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Osprey

Juvenile osprey in nest
Osprey on a nesting platform. Photo by Barbara Saunders.

Scientific Name: Pandion haliaetus

New York Status: Special Concern
Federal Status: Not Listed

Description

The osprey is a large bird of prey measuring 22-25 inches with a wingspan of 4-6 feet. The sexes are nearly alike in plumage, but the female is slightly larger than the male. Adult plumage is dark brown above and white below. The white head has a dark crown with a characteristic dark brown streak on each side. Juvenile plumage resembles that of the adult, with buff to white tips on the feathers of the back and upper wing. In flight, the osprey's long, narrow wings appear to have a crook at the wrist where dark patches are also apparent.

Life History

map showing the migration range for osprey
Osprey range map from Birds of the World,
maintained by the Cornell Lab of Ornithology.

Ospreys feed primarily on live fish, which they catch by using their long, hooked talons. While hunting, an osprey sometimes plunges deep enough into the water in order to momentarily submerge its entire body. The female lays one to four (usually three) eggs in the spring in a large nest of sticks constructed at the top of a dead tree. Nesting platforms and other man-made structures are also commonly used. They also occasionally nest on the ground. The nest is often used year after year and can become quite large (up to 10 feet high!) as more material is added prior to each nesting season. The young fledge at about eight weeks of age, then remain in the area of the nest for about two months.

Distribution and Habitat

Ospreys breed on every continent except Antarctica. Only one of the five subspecies, Pandion haliaetus, occurs in North America. Here, its breeding range extends from Northwestern Alaska across Canada south to Baja California in the west and to the Gulf States in the east.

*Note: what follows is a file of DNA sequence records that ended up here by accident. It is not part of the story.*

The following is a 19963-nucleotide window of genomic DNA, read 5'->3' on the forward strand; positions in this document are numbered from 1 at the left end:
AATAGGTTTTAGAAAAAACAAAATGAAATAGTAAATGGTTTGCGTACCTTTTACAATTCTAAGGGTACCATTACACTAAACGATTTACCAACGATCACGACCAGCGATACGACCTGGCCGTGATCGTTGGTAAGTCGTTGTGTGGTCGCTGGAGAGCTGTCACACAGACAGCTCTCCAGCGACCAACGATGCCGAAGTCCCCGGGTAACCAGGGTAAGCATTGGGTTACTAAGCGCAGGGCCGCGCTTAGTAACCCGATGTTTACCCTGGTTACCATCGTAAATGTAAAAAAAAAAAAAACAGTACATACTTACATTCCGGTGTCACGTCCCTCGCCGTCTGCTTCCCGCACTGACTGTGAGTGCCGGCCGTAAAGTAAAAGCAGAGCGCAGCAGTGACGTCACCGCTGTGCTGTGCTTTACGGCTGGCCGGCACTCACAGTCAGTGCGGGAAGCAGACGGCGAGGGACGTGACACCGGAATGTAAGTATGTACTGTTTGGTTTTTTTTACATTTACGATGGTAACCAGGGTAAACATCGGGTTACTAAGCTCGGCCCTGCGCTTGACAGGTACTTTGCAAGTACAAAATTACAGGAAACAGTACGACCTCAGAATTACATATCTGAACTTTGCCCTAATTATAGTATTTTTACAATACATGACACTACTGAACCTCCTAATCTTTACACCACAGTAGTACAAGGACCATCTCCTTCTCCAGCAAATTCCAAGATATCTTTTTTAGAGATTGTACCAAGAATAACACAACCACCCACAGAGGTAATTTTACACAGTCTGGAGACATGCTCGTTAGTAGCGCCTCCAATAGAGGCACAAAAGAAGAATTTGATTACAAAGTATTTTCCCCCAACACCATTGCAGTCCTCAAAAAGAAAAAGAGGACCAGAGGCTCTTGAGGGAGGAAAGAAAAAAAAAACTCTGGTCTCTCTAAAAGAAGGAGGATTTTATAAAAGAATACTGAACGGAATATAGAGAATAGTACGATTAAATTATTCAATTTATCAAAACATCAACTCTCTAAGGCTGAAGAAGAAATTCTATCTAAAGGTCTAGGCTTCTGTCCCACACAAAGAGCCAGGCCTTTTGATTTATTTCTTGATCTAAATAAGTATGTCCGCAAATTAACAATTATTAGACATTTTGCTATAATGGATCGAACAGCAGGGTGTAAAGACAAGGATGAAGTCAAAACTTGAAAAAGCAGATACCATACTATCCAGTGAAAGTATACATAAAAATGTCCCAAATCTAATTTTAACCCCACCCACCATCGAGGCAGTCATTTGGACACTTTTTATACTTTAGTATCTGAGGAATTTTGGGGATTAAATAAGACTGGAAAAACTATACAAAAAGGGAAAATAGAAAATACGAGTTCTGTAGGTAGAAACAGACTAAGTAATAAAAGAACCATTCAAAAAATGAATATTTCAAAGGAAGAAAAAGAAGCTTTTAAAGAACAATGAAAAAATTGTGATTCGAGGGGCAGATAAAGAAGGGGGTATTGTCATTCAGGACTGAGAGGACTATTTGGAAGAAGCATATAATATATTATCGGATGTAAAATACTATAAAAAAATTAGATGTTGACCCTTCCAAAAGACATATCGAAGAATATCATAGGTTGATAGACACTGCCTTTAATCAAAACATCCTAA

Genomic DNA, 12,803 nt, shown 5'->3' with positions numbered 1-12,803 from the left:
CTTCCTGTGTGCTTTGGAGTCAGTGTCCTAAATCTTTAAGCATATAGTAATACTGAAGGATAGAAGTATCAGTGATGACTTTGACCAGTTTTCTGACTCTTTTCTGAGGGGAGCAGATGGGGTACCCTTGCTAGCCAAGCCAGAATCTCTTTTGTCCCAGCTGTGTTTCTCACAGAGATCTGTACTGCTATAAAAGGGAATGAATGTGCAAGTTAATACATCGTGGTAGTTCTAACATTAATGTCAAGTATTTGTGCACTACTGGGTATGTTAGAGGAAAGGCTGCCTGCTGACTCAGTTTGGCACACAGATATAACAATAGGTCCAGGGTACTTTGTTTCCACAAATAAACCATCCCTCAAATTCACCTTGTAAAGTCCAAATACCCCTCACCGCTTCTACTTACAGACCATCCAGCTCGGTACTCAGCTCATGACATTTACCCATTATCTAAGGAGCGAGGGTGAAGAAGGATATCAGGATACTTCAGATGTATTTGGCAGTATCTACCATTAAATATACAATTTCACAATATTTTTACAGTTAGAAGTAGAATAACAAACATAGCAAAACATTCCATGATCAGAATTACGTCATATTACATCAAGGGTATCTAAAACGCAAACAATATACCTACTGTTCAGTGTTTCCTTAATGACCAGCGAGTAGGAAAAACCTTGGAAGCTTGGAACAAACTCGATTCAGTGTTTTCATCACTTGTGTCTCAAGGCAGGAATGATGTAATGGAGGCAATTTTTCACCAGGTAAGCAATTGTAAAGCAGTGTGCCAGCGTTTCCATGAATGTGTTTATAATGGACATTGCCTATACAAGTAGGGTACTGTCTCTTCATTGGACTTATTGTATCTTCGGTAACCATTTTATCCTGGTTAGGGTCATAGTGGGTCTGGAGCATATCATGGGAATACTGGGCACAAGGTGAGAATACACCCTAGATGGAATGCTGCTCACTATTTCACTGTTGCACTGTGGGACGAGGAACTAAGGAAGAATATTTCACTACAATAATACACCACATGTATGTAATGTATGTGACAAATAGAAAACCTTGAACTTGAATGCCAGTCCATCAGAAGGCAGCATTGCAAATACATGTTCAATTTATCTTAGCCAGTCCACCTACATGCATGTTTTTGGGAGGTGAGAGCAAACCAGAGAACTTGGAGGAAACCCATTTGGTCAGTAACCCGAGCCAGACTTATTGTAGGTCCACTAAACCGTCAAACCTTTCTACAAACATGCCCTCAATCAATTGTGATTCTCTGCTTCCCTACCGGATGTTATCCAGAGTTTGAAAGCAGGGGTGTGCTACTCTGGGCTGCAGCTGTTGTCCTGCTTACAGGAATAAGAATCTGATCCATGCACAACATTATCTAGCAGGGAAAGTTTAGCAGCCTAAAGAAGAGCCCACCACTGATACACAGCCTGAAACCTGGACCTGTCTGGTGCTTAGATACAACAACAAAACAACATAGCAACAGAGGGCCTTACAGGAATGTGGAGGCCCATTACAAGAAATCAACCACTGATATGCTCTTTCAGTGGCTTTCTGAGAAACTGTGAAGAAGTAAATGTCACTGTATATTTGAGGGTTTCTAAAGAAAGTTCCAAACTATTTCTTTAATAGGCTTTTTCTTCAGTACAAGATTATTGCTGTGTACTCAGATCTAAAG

In New York, there are two main breeding populations, one on Long Island and the other in the Adirondack Mountains. Within its range, the osprey prefers to make its home along the coastline, and on lakes and rivers.

Status

The decline of this species was caused by DDT-induced eggshell thinning, which reduced the reproductive output of breeding pairs. In turn, the breeding population declined from an estimated 1,000 active nests in the 1940s between New York City and Boston, to an estimated 150 nests in 1969.

Since the ban of the insecticide DDT in New York in 1971, and in the rest of the country in 1972, the population has slowly been making a comeback. In 1995, there were 230 breeding pairs on Long Island alone. In 1983, the osprey was down graded to "Threatened" from its 1976 listing as "Endangered", and in 1999 it was downgraded from "Threatened" to "Special Concern."

Map of Osprey distribution in NY

Management and Research Needs

The osprey is probably the longest studied and monitored raptor in New York. DEC monitors the status and productivity of the majority of New York's population. Each year, both ground and aerial surveys are conducted by NYSDEC to document osprey nests in the state.

From 1980-1987, the DEC released 36 young ospreys taken from nests on Long Island in an attempt to establish a third or "satellite" population in southwestern New York. During the seven years of the project, 30 young ospreys were released into the wild. This has lead to successful nests in the area, including nine nesting pairs in 1998. There are also breeding pairs in Central New York and in Southeastern New York in Sullivan County.


More about Osprey :

  • Watchable Wildlife: Osprey - Fascinating facts and information about the appearance,habitat preferences and best places to view ospreys.
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